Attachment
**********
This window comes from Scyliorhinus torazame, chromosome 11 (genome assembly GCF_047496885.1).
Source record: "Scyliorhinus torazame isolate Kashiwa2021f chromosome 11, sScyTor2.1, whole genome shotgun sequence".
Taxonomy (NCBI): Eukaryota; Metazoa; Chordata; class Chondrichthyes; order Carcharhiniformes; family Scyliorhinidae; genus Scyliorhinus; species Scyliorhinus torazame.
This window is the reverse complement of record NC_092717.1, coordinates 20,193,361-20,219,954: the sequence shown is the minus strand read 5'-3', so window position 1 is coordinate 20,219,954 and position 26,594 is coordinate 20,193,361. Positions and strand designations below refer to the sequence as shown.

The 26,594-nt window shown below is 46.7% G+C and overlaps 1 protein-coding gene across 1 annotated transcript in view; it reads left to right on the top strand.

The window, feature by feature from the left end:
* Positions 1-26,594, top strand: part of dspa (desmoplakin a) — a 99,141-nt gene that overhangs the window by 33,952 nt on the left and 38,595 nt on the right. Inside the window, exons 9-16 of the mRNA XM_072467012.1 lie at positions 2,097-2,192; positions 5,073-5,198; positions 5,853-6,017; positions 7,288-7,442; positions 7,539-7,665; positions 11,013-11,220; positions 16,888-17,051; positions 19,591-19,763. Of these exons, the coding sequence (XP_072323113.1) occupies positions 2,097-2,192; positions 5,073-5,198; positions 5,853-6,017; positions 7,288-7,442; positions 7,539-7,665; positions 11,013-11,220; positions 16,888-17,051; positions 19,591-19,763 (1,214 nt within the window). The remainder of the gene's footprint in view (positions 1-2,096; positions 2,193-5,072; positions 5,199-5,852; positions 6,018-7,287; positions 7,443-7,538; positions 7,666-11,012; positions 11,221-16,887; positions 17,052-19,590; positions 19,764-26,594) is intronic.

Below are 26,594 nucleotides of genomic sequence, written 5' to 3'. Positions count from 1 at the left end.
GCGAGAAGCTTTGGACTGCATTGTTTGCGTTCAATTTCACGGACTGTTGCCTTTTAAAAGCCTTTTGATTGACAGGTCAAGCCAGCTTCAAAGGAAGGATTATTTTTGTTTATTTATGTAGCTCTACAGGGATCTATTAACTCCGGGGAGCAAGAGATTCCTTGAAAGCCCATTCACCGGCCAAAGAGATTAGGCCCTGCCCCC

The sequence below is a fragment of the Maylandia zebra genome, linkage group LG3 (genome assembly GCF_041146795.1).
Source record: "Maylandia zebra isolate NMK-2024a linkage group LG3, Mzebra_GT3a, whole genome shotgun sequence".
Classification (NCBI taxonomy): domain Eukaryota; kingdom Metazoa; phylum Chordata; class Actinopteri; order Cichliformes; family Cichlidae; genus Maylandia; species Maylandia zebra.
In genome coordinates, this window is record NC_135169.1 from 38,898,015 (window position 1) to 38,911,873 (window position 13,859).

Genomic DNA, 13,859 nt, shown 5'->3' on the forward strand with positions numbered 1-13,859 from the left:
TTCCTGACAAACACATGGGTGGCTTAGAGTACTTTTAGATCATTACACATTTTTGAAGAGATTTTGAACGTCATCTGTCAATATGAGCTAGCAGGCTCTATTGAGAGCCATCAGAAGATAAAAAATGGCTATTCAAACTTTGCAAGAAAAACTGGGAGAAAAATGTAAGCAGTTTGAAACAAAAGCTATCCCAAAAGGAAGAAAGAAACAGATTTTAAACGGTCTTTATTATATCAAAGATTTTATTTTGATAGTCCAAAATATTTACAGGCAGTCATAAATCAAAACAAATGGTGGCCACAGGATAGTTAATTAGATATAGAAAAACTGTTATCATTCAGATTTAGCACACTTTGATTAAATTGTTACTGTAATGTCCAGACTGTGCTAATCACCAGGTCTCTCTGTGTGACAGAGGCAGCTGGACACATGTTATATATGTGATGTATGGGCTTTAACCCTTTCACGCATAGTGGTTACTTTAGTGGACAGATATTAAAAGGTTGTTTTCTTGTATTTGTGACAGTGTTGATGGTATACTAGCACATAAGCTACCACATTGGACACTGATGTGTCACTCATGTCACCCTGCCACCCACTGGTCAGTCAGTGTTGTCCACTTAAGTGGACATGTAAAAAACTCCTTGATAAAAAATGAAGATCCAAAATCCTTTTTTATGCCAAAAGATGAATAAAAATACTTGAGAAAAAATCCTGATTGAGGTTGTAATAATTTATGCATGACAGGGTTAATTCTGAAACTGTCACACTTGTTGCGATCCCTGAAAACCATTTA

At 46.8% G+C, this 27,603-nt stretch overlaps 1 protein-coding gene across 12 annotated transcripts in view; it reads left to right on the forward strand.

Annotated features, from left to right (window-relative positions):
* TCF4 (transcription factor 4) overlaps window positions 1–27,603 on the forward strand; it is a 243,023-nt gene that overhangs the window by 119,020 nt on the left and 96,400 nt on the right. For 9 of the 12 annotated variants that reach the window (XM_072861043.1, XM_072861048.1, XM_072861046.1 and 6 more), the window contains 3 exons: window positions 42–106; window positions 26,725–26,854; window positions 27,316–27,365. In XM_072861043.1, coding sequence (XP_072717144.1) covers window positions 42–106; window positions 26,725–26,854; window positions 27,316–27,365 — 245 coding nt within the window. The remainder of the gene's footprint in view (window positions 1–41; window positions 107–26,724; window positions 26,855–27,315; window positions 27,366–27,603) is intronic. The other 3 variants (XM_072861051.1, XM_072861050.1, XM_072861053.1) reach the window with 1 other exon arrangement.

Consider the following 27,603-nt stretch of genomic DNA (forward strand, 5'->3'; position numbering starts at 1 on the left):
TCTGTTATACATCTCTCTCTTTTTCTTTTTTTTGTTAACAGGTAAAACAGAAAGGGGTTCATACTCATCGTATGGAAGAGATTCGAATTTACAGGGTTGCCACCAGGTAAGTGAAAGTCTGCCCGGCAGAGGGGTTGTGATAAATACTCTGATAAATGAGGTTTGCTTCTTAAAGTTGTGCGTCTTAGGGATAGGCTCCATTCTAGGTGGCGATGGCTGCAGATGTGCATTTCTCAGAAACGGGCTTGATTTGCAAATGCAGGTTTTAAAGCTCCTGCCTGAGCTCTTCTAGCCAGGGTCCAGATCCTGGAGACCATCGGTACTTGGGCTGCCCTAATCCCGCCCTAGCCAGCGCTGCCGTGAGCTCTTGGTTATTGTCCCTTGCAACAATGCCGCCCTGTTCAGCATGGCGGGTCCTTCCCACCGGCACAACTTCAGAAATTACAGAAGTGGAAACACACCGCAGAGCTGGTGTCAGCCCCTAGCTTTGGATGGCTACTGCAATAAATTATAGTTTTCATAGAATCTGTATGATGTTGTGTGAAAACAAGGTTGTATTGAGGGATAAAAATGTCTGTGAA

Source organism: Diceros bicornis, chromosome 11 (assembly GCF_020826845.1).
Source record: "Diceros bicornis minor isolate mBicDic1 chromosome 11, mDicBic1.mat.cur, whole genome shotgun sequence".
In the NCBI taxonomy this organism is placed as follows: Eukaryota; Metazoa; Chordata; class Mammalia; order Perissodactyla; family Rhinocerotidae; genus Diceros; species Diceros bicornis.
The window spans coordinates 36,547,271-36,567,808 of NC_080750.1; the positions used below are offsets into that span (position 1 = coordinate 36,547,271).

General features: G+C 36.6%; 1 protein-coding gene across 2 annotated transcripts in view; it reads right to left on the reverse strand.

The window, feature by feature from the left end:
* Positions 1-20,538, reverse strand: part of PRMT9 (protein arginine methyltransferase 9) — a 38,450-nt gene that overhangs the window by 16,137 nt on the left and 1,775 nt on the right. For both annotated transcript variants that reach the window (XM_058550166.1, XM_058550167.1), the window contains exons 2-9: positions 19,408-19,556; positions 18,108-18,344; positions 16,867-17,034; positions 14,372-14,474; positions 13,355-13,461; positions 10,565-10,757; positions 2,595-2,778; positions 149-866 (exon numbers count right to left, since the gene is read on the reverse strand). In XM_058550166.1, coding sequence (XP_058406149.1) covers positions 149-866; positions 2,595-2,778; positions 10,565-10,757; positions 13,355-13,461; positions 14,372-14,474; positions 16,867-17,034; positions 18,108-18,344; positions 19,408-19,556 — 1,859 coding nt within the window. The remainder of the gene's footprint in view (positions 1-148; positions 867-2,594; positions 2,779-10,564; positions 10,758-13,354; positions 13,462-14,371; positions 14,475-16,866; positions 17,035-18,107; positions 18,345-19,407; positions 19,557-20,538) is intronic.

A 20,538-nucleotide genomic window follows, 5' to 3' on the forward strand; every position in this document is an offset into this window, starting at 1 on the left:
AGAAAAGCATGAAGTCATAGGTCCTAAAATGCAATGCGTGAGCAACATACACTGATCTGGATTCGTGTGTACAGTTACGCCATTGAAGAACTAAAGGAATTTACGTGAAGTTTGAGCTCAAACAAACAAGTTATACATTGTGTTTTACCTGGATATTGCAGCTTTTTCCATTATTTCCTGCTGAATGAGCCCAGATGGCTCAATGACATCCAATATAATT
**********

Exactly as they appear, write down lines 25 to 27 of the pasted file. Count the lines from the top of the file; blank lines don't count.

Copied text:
General features: G+C 36.6%; 1 protein-coding gene across 2 annotated transcripts in view; it reads right to left on the reverse strand.

The window, feature by feature from the left end:
* Positions 1-20,538, reverse strand: part of PRMT9 (protein arginine methyltransferase 9) — a 38,450-nt gene that overhangs the window by 16,137 nt on the left and 1,775 nt on the right. For both annotated transcript variants that reach the window (XM_058550166.1, XM_058550167.1), the window contains exons 2-9: positions 19,408-19,556; positions 18,108-18,344; positions 16,867-17,034; positions 14,372-14,474; positions 13,355-13,461; positions 10,565-10,757; positions 2,595-2,778; positions 149-866 (exon numbers count right to left, since the gene is read on the reverse strand). In XM_058550166.1, coding sequence (XP_058406149.1) covers positions 149-866; positions 2,595-2,778; positions 10,565-10,757; positions 13,355-13,461; positions 14,372-14,474; positions 16,867-17,034; positions 18,108-18,344; positions 19,408-19,556 — 1,859 coding nt within the window. The remainder of the gene's footprint in view (positions 1-148; positions 867-2,594; positions 2,779-10,564; positions 10,758-13,354; positions 13,462-14,371; positions 14,475-16,866; positions 17,035-18,107; positions 18,345-19,407; positions 19,557-20,538) is intronic.